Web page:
Even though you think that your idea is the best solution, there will be resistance. The scenario where you deliver a pitch of your idea during your short moment with the CEO in the elevator, the CEO instantly accepts it, puts the entire company on it and rewards you with endless praise for it, is highly unlikely.
Expect that your ideas will be received with skepticism and that the initial response will be to resist the change. Being prepared for this will allow you to respond to it.
The best way to be prepared to this resistance is to be in control of your own stress level. Being a change agent and having to deal with skepticism, fear and having every step questioned can have a negative impact on your own stress level.
Try to keep your own stress level as low as possible and make sure you don’t have any personal stake in the change you are trying to introduce. Not having a personal stake will leave your own emotions out and will allow you to focus on the response and emotions of the person to which you are trying to introduce the change.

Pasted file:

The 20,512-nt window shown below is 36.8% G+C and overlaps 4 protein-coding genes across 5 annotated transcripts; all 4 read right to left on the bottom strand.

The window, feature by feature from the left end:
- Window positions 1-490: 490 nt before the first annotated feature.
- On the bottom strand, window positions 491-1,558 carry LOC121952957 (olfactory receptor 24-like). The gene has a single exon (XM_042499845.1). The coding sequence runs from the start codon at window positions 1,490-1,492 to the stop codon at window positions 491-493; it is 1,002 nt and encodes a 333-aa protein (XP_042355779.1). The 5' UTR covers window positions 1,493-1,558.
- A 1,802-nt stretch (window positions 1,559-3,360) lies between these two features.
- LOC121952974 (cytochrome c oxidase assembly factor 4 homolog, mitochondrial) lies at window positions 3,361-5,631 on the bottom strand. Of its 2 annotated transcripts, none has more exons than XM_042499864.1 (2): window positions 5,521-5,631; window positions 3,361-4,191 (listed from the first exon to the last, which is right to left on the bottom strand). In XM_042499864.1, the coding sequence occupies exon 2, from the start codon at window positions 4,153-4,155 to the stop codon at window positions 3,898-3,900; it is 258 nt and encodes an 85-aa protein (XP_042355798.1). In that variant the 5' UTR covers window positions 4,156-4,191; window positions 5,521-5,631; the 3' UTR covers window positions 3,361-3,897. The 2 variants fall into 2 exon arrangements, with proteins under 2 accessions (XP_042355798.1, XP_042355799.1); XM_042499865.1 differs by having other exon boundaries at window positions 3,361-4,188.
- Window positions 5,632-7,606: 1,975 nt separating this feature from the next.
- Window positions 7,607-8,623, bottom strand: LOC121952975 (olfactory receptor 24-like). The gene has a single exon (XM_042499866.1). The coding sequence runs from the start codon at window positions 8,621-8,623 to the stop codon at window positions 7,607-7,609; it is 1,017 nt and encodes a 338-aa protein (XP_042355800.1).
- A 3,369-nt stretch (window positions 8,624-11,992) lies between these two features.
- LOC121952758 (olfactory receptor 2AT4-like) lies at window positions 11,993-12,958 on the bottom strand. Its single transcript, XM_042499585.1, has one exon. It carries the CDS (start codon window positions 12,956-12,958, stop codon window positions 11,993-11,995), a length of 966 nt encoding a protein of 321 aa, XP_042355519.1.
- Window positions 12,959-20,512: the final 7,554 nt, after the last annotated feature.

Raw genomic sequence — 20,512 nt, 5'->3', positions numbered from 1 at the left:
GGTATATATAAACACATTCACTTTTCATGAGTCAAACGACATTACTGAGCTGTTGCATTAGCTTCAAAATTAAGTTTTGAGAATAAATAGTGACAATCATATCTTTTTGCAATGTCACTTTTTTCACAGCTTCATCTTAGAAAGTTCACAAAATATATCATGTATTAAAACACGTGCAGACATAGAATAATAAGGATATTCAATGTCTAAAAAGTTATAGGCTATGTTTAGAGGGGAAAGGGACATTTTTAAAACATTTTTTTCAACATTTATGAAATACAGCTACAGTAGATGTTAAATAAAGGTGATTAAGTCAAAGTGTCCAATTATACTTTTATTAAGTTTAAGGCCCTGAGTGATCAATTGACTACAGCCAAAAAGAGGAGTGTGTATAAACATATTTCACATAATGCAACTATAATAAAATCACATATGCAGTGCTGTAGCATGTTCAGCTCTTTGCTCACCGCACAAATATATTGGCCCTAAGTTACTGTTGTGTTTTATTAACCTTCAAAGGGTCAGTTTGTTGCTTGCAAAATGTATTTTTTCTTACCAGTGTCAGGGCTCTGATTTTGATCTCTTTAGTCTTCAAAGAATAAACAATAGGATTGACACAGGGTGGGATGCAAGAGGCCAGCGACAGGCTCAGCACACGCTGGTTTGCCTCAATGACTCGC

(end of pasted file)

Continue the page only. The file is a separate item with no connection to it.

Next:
Step 3: Use positive emotions to influence toward your change
Positive emotions are the key to change management. One way to use positive emotions to help you convince people is to use influencers. There have been numerous of books written on how to work with these emotions to influence people. Most of them come down to a few basic influencing techniques:
- Consistency & Commitment
- Social Proof
These influencers are described in Robert B. Cialdini’s book “Influence”. I will give a short description of each influencer.
When you are introducing a change at any level of the organization, be prepared that the person in front of you will think “What’s in it for me?”. When trying to change something in an organization you are asking management for support, effort and possibly an investment. They want to know upfront what is in it for them.